Our contributor this week is Dave Sinclair. He writes detective noir set in 1920s Melbourne, Australia, and has an uncanny knack for trivia about Hollywood movies from the '30s and '40s. He also has his own blog that he sometimes remembers to post on - http://www.idiotsview.blogspot.com/
As I sat there eating my superb medium rare steak I couldn’t help smiling like a loon. History positively seeped from the mahogany walls. I tried to tell myself this was just any old restaurant. That this was just a room. But it wasn’t. This place had history. This place had cred. I knew that in this small San Francisco bistro Dashiell Hammett wrote The Maltese Falcon. I could be sitting at the very table Bogart lit a cigarette and cracked wise. This was no ordinary place to strap on a feed bag.
John’s Grill on Ellis Street, downtown San Francisco, certainly looks the part. The dimly lit interior with its dark wooden walls hasn't changed since Hammett sat at the bar waiting for his "chops, baked potato and sliced tomato". Well, I’m taking a stab that’s what he ate, as it’s aptly described as Sam Spade's grub of choice in The Maltese Falcon.
Hammett, like John’s Grill, may not have been the first to do what he did, but damn, he was certainly one of the best.
It’s generally agreed that Edgar Allen Poe was the grandfather of detective fiction who wrote The Murders in the Rue Morgue in 1841 (here). Australia, and Melbourne in particular, played a part in spreading the detective novel’s appeal – in 1898 Francis Hume wrote The Mystery Of The Hansom Cab, wholly set in Melbourne. It was hugely popular in its day, selling 375,000 copies in its first year of release.
But it was Hammett that dragged the genre kicking and screaming out of the mire of pulps and penny dreadfuls. Like Chandler, Hammett created realistic detective and stories. His lean writing style, cynical characters and complex plots brought a new energy to the stagnant detective novel and in the process, created a new beast – Hard Boiled Fiction. His tough heroes confront violence with full knowledge of its corrupting potential. In his novels Hammett painted a mean picture of American society, where greed, brutality, and treachery are the major driving forces behind human actions. His plots rocketed along often taking new, and brutal, turns. He set the bar, and it is debatable if it has ever been reached since.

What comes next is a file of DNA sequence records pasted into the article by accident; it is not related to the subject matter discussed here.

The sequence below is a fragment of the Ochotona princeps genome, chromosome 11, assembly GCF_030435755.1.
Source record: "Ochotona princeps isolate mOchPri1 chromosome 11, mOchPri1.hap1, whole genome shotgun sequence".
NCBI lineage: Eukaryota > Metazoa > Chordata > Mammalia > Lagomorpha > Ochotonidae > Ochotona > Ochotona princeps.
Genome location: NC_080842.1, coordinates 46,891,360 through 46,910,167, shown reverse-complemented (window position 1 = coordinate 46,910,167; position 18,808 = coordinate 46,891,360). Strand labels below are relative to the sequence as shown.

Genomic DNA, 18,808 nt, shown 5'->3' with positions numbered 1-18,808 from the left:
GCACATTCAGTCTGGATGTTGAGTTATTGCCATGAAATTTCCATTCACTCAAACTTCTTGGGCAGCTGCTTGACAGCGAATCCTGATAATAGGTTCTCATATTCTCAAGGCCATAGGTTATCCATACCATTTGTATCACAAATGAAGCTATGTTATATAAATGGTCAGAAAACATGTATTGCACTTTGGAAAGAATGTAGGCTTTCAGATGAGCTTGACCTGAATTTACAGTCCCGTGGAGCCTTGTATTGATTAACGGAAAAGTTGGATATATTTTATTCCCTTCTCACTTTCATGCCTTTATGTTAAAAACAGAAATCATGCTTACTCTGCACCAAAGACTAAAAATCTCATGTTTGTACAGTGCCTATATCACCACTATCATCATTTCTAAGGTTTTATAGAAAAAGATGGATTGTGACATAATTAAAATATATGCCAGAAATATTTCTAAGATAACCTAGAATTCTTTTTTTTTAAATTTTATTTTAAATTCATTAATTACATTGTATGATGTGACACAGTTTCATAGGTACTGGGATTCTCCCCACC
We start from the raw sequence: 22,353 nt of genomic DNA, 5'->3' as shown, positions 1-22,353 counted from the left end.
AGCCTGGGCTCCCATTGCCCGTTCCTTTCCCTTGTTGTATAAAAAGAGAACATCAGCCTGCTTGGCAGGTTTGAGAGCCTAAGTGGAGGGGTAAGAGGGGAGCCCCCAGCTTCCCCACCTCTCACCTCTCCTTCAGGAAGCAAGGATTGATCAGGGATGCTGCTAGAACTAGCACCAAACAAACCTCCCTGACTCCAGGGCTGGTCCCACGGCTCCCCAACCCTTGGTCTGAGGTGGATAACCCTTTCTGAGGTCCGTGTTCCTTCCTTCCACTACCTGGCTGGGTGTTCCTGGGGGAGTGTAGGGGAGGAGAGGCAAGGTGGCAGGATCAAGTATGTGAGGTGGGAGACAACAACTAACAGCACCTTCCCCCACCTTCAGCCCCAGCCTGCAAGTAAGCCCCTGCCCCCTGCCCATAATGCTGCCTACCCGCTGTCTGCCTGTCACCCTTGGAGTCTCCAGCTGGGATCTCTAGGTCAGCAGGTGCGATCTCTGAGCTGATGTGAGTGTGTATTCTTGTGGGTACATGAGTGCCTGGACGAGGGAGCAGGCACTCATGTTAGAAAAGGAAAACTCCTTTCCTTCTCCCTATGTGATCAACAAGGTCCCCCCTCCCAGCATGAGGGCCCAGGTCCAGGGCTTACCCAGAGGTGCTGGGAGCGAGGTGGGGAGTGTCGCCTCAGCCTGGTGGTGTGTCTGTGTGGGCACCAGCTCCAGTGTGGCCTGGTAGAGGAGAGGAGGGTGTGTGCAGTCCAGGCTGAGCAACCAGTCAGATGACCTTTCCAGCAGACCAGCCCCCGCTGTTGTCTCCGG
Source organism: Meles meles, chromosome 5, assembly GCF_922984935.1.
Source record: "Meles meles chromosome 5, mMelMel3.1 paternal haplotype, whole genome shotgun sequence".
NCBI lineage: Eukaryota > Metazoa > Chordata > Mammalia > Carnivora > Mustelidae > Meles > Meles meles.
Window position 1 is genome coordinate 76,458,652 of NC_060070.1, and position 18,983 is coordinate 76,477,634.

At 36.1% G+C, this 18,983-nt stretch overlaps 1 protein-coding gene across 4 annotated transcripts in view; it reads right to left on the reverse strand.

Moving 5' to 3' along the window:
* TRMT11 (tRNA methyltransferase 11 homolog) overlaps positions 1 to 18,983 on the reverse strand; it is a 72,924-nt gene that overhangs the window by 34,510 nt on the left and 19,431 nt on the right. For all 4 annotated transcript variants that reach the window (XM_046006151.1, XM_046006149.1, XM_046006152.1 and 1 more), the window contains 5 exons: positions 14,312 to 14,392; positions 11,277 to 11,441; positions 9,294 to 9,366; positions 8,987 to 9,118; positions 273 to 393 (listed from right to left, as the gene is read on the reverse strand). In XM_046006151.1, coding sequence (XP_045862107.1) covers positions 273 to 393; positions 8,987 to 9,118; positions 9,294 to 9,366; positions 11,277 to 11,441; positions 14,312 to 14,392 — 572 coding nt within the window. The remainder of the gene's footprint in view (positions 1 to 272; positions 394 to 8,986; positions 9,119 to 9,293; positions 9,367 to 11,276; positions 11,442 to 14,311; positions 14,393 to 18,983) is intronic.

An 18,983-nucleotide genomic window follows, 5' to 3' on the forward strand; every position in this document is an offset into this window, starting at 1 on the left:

It is little wonder then that Hammett chose John’s Grill as his hang out of choice. Despite the fact that today the restaurant is replete in crisp white table cloths, excellent service and sumptuous gourmet food, you can still feel that in its darker corners the place has a much seedier history. Character is a word that springs to mind, though without the trappings of a high class eatery, menace is probably more apt.
Ironically, it now houses a real life mystery – about the low down rat bastard that stole the Maltese Falcon statue used in the film, as well as various Hammett first editions (here).
John's Grill is a place of mystery, gourmet food, literary history and jazz on a foggy night. The echoes of the characters created between the walls still resonate – Sam Spade, Nick and Nora Charles (The Thin Man) and Continental Op (The Red Harvest and The Dain Curse). So, if it’s alright with you, I’ll continue to grin like a loon.
The Novel Adventurers will be dedicating a week to books and movies with international settings very soon. Stay tuned!